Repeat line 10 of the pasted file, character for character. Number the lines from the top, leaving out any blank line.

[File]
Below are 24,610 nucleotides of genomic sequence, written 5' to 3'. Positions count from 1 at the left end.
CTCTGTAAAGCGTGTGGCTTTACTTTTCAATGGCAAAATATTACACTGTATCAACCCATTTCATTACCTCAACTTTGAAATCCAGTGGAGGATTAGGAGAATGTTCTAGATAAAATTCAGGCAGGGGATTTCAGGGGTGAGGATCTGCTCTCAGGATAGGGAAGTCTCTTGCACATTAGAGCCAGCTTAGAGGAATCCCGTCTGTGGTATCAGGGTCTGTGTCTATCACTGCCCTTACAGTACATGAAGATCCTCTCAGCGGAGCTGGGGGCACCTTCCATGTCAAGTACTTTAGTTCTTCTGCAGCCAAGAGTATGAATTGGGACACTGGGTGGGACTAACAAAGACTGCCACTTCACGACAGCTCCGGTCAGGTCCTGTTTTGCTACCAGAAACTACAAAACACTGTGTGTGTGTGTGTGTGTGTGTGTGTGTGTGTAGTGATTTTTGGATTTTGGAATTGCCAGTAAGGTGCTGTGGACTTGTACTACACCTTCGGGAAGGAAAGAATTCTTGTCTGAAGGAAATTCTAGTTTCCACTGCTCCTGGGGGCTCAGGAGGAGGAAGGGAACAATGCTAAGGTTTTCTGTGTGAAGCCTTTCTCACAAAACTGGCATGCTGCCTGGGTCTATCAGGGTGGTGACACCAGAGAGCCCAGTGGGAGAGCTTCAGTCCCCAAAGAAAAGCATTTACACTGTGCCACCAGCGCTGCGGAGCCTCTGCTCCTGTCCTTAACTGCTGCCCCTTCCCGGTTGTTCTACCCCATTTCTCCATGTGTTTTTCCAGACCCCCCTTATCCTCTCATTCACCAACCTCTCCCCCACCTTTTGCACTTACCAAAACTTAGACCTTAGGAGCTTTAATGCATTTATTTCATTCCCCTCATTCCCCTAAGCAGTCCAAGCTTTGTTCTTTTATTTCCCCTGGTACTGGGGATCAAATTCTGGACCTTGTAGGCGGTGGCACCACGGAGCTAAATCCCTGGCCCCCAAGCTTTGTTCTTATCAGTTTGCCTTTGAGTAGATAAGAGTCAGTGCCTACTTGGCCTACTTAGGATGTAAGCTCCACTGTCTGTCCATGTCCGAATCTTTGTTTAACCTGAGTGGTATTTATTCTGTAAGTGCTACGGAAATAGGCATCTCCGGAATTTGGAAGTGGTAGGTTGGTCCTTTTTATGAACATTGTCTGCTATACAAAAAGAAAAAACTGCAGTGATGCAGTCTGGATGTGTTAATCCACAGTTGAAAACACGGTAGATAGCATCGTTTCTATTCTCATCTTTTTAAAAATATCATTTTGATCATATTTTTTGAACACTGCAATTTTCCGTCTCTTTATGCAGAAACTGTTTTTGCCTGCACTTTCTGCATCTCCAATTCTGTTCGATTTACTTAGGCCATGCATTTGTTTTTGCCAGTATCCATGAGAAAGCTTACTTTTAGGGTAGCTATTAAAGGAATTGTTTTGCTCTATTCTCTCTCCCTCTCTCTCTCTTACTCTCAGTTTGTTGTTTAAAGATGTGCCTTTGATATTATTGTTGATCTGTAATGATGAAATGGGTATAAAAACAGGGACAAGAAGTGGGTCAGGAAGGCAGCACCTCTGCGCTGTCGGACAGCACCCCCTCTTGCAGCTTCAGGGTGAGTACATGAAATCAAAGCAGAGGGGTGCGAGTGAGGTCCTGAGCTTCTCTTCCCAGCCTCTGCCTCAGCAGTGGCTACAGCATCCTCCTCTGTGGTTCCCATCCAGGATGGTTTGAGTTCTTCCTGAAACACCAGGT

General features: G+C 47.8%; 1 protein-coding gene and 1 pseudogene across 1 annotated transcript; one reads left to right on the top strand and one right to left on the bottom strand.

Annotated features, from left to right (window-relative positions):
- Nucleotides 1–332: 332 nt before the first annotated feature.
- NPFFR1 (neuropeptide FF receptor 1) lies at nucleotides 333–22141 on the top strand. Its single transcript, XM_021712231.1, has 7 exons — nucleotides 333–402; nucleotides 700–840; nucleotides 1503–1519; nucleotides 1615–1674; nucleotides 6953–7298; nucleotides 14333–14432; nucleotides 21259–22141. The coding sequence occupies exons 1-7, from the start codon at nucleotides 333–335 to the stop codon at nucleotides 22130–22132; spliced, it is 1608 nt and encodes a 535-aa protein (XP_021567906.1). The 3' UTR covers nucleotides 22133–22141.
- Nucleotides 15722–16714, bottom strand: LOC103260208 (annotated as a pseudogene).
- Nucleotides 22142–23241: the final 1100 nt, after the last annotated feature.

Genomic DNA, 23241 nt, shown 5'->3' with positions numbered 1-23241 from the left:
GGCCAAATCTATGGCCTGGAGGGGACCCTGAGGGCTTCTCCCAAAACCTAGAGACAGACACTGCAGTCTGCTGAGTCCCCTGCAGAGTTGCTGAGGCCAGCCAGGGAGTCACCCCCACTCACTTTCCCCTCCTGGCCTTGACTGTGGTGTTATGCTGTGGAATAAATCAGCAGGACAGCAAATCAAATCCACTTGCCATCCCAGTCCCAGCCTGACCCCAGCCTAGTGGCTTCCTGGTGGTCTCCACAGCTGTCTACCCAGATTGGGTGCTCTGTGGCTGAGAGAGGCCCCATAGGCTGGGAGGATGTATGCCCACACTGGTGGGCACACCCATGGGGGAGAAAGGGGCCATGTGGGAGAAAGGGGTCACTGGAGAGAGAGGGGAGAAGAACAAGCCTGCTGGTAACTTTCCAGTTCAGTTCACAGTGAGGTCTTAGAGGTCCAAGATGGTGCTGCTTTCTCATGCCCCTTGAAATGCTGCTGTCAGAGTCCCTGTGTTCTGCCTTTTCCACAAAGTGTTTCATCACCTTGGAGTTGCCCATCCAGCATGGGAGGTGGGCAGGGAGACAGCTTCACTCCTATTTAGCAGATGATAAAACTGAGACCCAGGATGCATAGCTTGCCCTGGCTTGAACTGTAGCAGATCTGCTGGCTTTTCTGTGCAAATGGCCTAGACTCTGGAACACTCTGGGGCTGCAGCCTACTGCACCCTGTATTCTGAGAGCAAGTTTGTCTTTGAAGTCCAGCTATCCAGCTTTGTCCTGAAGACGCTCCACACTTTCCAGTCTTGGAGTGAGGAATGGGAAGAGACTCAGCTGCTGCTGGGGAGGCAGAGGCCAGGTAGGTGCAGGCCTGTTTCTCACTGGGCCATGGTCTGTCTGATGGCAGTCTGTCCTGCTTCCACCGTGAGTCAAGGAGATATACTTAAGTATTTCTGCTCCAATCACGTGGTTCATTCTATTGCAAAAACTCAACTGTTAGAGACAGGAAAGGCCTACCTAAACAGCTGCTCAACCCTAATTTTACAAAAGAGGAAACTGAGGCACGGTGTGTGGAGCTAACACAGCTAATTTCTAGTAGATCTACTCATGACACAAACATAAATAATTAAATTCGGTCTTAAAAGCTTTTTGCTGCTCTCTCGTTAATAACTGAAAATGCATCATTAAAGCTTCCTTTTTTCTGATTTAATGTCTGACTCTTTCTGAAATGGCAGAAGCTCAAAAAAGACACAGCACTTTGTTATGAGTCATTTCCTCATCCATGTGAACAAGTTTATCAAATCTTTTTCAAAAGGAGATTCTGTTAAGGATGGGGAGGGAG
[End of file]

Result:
GGCCAAATCTATGGCCTGGAGGGGACCCTGAGGGCTTCTCCCAAAACCTAGAGACAGACACTGCAGTCTGCTGAGTCCCCTGCAGAGTTGCTGAGGCCAGCCAGGGAGTCACCCCCACTCACTTTCCCCTCCTGGCCTTGACTGTGGTGTTATGCTGTGGAATAAATCAGCAGGACAGCAAATCAAATCCACTTGCCATCCCAGTCCCAGCCTGACCCCAGCCTAGTGGCTTCCTGGTGGTCTCCACAGCTGTCTACCCAGATTGGGTGCTCTGTGGCTGAGAGAGGCCCCATAGGCTGGGAGGATGTATGCCCACACTGGTGGGCACACCCATGGGGGAGAAAGGGGCCATGTGGGAGAAAGGGGTCACTGGAGAGAGAGGGGAGAAGAACAAGCCTGCTGGTAACTTTCCAGTTCAGTTCACAGTGAGGTCTTAGAGGTCCAAGATGGTGCTGCTTTCTCATGCCCCTTGAAATGCTGCTGTCAGAGTCCCTGTGTTCTGCCTTTTCCACAAAGTGTTTCATCACCTTGGAGTTGCCCATCCAGCATGGGAGGTGGGCAGGGAGACAGCTTCACTCCTATTTAGCAGATGATAAAACTGAGACCCAGGATGCATAGCTTGCCCTGGCTTGAACTGTAGCAGATCTGCTGGCTTTTCTGTGCAAATGGCCTAGACTCTGGAACACTCTGGGGCTGCAGCCTACTGCACCCTGTATTCTGAGAGCAAGTTTGTCTTTGAAGTCCAGCTATCCAGCTTTGTCCTGAAGACGCTCCACACTTTCCAGTCTTGGAGTGAGGAATGGGAAGAGACTCAGCTGCTGCTGGGGAGGCAGAGGCCAGGTAGGTGCAGGCCTGTTTCTCACTGGGCCATGGTCTGTCTGATGGCAGTCTGTCCTGCTTCCACCGTGAGTCAAGGAGATATACTTAAGTATTTCTGCTCCAATCACGTGGTTCATTCTATTGCAAAAACTCAACTGTTAGAGACAGGAAAGGCCTACCTAAACAGCTGCTCAACCCTAATTTTACAAAAGAGGAAACTGAGGCACGGTGTGTGGAGCTAACACAGCTAATTTCTAGTAGATCTACTCATGACACAAACATAAATAATTAAATTCGGTCTTAAAAGCTTTTTGCTGCTCTCTCGTTAATAACTGAAAATGCATCATTAAAGCTTCCTTTTTTCTGATTTAATGTCTGACTCTTTCTGAAATGGCAGAAGCTCAAAAAAGACACAGCACTTTGTTATGAGTCATTTCCTCATCCATGTGAACAAGTTTATCAAATCTTTTTCAAAAGGAGATTCTGTTAAGGATGGGGAGGGAG